Skill Statement Part 2

“Hello, my name is Calvin Stewart. For the past year I’ve worked in a production machine shop using high-powered drills, sanders, and a CNC machine. One idea of mine saved my employer thousands of dollars in production costs.”

Important Skills to Include

These skills are used on many jobs. (For instance, almost half of all jobs require keeping records and maintaining files.) Employers will be looking for these skills when they hire. If you have these skills, include them in your skills statement:

  •         Use a computer
  •         Keep records and maintain files
  •         Apply interpersonal communication techniques
  •         Use computer keyboard
  •         Follow/give instructions
  •         Use correct grammar, punctuation and spelling
  •         Provide customer service
  •         Use word processing software
  •         Use spreadsheet software
  •         Prepare reports

Now Create Your Own

Now it’s time to create your own skills statement. If you have some of the skills listed above, include them. Here’s the three parts of your skills statement:

Part 1: Identify yourself.

Part 2: State briefly the skills you have or results you produced on past jobs that are important to the employers you are calling.

Part 3: Show how you have fit into other companies in the past or the personal qualities you have that are important to the job you want.

Skills Statement Practice

Once you have created your skills statement, it’s time to practice using it. Here are some ways to do that:

Sit with a positive and caring friend. Explain what a skills statement is and why you need one. Have your friend pretend to be an employer. Start by reading your skills statement. Repeat this process until you feel comfortable just saying it.

Use a tape recorder. Find a quiet place and pretend you are speaking to an employer. Imagine the details: the company name, the employer’s name, the job you want. Doing this makes this practice more effective. Now say your skills statement into the tape recorder. Repeat this several times before you play the tape back.

Stand in front of a mirror. Pretend you are speaking to an employer. Practice your skills statement until you feel comfortable.

Ways to use your skills statement

  1. At the beginning of an interview. A skills statement is a great ice-breaker.
  2. When an employer asks: “Tell me a little about yourself.” A skills statement describes you and your skills in a way that relates directly to an employer’s needs.
  3. When you do follow-up calls to employers. By repeating the skills statement, you refresh the employer’s memory.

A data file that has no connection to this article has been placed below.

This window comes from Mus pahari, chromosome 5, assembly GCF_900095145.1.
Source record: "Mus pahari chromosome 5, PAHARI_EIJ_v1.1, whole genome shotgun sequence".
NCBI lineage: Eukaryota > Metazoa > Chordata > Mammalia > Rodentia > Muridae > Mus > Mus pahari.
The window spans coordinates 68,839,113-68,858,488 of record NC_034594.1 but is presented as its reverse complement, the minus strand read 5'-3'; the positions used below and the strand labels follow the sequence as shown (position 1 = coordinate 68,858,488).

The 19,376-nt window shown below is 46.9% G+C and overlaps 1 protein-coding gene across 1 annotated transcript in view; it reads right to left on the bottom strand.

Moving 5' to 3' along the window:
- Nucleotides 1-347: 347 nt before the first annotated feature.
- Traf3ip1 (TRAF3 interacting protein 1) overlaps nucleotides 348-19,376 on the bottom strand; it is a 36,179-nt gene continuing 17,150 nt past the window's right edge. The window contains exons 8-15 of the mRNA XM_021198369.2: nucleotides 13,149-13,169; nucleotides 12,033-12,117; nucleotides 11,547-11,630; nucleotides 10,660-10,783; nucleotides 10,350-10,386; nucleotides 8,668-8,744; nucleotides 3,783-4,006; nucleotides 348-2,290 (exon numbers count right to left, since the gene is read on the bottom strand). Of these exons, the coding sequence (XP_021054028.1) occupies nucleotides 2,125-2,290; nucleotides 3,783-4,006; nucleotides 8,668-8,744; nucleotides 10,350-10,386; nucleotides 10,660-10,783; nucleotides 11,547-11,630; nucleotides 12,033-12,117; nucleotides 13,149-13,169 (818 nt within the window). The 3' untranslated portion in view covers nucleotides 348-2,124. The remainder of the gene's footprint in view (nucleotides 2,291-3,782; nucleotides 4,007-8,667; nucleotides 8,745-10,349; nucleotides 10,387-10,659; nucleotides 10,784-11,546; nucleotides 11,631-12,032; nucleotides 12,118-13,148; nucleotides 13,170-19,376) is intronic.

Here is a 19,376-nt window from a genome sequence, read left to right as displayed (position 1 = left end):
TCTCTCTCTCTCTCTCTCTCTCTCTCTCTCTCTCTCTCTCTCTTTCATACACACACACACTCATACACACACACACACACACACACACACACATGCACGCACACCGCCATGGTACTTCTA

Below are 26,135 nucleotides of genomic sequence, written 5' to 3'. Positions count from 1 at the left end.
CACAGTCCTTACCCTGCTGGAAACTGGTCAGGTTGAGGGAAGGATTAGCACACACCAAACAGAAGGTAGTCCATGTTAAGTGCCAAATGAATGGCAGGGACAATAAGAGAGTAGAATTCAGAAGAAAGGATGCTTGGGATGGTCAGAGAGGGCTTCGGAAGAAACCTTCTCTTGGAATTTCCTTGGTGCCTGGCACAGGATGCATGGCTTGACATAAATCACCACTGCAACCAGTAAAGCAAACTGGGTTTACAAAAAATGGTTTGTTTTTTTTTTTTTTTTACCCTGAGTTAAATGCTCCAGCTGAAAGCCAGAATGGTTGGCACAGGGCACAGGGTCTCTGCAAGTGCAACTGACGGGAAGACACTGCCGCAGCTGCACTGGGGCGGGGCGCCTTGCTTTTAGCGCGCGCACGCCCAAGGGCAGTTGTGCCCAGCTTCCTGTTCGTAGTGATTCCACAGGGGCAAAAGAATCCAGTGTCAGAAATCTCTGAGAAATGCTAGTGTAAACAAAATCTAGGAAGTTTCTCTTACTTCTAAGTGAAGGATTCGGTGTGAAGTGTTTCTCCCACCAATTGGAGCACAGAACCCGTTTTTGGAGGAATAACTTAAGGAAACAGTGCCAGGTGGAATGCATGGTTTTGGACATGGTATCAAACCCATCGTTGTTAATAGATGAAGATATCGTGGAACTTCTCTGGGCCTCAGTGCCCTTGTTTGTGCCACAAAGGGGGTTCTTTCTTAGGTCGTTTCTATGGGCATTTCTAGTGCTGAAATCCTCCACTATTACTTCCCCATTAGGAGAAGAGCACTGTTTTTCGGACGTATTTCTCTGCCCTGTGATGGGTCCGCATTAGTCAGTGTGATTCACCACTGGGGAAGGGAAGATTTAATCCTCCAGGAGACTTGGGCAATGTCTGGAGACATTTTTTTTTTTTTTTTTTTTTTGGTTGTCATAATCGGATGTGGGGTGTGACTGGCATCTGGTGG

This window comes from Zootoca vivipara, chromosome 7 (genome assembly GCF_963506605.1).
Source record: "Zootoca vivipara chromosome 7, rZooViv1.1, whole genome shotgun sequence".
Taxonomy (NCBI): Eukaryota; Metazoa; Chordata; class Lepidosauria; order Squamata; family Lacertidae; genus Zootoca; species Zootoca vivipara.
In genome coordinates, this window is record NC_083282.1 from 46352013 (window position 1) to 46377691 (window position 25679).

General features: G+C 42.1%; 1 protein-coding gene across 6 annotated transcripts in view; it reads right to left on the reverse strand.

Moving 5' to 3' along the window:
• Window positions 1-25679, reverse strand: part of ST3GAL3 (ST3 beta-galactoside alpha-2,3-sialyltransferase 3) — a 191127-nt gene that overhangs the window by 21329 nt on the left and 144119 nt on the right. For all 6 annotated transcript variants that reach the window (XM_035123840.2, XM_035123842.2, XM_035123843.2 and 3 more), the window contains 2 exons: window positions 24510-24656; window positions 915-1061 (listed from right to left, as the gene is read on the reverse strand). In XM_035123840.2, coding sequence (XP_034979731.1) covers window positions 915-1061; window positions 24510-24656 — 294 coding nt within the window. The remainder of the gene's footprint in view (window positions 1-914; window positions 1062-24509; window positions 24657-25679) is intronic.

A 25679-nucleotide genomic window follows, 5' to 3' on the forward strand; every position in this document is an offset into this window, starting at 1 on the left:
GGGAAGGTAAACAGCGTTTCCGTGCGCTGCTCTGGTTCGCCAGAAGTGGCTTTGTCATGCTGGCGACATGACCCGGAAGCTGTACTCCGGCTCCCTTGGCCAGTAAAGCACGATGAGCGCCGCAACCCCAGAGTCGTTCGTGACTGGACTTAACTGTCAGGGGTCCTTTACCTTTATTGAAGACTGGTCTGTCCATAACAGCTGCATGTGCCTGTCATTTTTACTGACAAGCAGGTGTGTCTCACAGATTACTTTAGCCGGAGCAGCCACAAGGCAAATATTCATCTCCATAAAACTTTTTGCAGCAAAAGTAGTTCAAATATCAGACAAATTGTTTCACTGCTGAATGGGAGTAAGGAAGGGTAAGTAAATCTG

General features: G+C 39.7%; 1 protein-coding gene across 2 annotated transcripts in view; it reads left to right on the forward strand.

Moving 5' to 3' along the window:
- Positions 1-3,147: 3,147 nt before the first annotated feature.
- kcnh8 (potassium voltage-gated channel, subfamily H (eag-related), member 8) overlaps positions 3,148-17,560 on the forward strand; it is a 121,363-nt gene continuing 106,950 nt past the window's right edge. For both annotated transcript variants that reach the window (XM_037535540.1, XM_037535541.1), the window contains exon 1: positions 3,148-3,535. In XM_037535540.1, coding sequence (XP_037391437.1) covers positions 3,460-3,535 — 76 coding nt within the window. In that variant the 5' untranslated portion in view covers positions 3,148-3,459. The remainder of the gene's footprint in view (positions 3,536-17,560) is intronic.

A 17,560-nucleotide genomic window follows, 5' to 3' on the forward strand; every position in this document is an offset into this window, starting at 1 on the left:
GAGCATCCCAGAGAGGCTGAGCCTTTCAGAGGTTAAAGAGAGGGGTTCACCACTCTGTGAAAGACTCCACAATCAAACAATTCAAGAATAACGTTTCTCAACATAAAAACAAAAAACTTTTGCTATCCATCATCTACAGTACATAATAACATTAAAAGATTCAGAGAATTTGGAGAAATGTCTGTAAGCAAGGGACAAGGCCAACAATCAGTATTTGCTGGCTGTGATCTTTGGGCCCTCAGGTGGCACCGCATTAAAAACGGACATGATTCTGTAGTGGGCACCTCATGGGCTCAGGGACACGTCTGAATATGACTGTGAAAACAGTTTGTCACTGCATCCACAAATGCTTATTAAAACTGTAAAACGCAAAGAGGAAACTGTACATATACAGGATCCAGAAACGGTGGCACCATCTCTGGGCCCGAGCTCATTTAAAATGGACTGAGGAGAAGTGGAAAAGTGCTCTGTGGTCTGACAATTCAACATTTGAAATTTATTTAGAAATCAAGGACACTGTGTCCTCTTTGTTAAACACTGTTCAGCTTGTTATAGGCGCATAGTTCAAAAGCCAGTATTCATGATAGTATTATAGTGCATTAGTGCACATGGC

4. When you sit down to prepare a resume. Since your skills statement contains information that will be useful in a resume, it can help you get started.
  5. When you are on your way to an interview. Repeating your skills statement to yourself is a good way to get “pumped up” for an interview.

Contacts: How Part 3

  1. Have your partner make the following statements so that you can practice responses:
  •         We don’t have any positions open at this time.
  •         I don’t have any openings and I’m too busy to meet with you.
  •         Why don’t you check back with me later?
  1. Practice giving the employer brief examples of how you gained the skills mentioned in your skills statement.

Getting through to decision makers

The interview is the path to the job offer. Employers do not hire resumes, applications, or phone calls. They hire people they have met. Setting up these face-to-face meetings is the one reason you are contacting employers.

You are not calling employers to find:

  •         If they have any openings
  •         If they are accepting applications
  •         If they will look at your resume

You may find all this information in a very short phone call, but that’s not the main reason you are calling. You are calling to arrange a face-to-face meeting with the decision maker. But first you have to reach the decision maker. Here are some tried and true methods of getting through to the person you want.

When you know the decision maker’s name:

Bob Williams wants a job as a checker in a supermarket. Here’s how Bob handles his call when he knows the decision maker’s name:

Them: Hello, Low Price Market, may I help you?

Bob: This is Bob Williams calling for Alice Fenton.

Them: Hold on please.

Alice: This is Alice Fenton.

Bob: Hi, this is Bob Williams. I have six months experience at a food store as well as two years’ experience serving the public. I am fast and accurate and able to work a variety of shifts. I am calling to set up a meeting with you to discuss how my skills might match your company’s needs. Would Wednesday or Thursday be better for you? (This is Bob’s skills statement)

Alice: Thursday in the afternoon would be best.

Bob: How about 1:30?

Alice: That’s fine. I’ll see you then. And bring a copy of your resume.

But what if Alice had said:

Alice: We don’t have any positions at this time.

Bob: That’s OK. I’m not expecting you to offer me a job that doesn’t exist. But I’ve found that when I have had five or ten minutes to talk about my skills, people often think about someone else who might be interested in hearing about them. With that in mind, could we meet briefly?

What if Alice had said:

Alice: I really don’t have any openings and I’m just too busy to meet with you.

Bob: Well, thanks for your time today. I wonder if you know of anyone else who might be interested in hearing from a skilled worker?